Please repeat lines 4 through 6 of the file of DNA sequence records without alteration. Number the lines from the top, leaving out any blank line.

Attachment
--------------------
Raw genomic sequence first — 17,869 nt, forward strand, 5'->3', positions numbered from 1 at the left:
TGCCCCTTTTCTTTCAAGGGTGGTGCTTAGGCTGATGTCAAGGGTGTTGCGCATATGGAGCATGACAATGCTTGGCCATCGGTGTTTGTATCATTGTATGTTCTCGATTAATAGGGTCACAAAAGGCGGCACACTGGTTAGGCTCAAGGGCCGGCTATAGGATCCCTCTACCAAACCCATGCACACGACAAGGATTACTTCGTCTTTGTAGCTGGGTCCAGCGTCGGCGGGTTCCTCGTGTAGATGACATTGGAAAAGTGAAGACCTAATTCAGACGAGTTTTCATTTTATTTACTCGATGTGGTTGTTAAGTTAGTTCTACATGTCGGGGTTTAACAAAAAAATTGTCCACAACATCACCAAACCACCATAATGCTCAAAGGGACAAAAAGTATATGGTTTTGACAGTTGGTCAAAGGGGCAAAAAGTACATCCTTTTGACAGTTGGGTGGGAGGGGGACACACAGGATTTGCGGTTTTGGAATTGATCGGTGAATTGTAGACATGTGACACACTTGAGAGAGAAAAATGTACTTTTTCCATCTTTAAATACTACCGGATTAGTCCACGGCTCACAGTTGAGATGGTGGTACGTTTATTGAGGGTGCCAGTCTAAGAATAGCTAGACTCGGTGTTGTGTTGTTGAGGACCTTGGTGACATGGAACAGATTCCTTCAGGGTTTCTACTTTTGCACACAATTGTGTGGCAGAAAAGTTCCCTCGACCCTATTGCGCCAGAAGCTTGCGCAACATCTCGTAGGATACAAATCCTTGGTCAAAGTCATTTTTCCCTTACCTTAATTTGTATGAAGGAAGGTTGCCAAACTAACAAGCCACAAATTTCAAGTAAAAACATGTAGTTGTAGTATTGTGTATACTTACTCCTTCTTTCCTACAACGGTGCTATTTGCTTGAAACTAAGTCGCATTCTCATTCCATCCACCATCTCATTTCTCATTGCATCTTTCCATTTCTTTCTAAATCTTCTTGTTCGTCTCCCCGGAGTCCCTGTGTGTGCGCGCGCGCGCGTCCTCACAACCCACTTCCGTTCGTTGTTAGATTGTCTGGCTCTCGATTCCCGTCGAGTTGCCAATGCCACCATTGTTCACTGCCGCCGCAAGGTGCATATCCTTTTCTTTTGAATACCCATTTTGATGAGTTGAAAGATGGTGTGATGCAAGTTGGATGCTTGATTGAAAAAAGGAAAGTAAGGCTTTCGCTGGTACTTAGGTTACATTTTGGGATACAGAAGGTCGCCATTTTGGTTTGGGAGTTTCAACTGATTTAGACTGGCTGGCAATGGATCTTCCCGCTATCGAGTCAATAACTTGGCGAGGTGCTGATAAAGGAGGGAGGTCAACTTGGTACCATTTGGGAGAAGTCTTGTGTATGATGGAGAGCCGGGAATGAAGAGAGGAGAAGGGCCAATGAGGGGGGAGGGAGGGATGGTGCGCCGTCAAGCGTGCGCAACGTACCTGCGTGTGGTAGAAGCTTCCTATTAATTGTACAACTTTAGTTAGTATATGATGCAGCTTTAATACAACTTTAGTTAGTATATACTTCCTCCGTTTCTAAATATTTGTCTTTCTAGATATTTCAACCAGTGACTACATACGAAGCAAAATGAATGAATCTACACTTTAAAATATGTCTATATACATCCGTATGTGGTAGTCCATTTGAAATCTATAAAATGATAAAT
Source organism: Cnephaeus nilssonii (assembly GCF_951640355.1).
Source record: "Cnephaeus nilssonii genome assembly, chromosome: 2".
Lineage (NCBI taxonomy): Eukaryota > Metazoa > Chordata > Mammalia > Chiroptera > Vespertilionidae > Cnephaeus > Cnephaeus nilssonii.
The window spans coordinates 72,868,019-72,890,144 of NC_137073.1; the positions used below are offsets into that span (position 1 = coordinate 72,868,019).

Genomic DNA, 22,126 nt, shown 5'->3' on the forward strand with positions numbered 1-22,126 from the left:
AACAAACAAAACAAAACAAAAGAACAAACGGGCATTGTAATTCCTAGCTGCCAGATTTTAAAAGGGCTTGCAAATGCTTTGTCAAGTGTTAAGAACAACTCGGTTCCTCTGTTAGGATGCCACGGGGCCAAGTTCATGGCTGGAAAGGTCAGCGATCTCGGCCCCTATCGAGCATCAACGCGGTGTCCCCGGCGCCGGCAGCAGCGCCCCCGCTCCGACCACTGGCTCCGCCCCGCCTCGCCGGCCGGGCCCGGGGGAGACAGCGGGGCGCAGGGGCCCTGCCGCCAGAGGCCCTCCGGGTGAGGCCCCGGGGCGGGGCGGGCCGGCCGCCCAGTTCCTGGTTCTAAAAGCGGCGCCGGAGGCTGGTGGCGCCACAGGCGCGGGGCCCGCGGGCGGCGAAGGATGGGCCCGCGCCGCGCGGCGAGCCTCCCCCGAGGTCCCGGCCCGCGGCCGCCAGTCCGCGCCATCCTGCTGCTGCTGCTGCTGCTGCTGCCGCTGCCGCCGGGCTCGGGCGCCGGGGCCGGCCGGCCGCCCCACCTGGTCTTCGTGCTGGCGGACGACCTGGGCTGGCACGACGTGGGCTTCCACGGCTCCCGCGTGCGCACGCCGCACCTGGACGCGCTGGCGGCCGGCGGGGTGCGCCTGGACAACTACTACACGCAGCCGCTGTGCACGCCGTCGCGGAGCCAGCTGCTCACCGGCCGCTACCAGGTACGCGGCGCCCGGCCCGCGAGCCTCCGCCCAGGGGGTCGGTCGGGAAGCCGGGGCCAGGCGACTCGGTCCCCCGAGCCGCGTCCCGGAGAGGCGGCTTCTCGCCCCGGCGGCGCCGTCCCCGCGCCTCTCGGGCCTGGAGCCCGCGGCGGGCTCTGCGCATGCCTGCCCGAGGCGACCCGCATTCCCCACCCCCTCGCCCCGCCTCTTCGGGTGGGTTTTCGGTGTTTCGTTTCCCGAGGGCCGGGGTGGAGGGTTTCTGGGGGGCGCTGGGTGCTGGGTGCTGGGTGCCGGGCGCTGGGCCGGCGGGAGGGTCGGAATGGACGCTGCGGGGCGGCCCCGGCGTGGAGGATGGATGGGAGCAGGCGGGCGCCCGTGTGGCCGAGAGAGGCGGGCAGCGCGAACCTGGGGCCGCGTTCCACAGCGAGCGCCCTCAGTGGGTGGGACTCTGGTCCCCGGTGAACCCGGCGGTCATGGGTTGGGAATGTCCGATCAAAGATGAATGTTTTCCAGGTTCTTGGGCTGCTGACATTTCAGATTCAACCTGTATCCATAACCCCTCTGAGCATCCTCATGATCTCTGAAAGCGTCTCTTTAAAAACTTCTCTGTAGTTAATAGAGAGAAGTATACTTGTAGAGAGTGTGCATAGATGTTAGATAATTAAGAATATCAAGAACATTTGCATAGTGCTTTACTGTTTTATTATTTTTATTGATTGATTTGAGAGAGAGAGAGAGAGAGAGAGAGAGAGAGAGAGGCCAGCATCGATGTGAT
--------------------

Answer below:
Source record: "Cnephaeus nilssonii genome assembly, chromosome: 2".
Lineage (NCBI taxonomy): Eukaryota > Metazoa > Chordata > Mammalia > Chiroptera > Vespertilionidae > Cnephaeus > Cnephaeus nilssonii.
The window spans coordinates 72,868,019-72,890,144 of NC_137073.1; the positions used below are offsets into that span (position 1 = coordinate 72,868,019).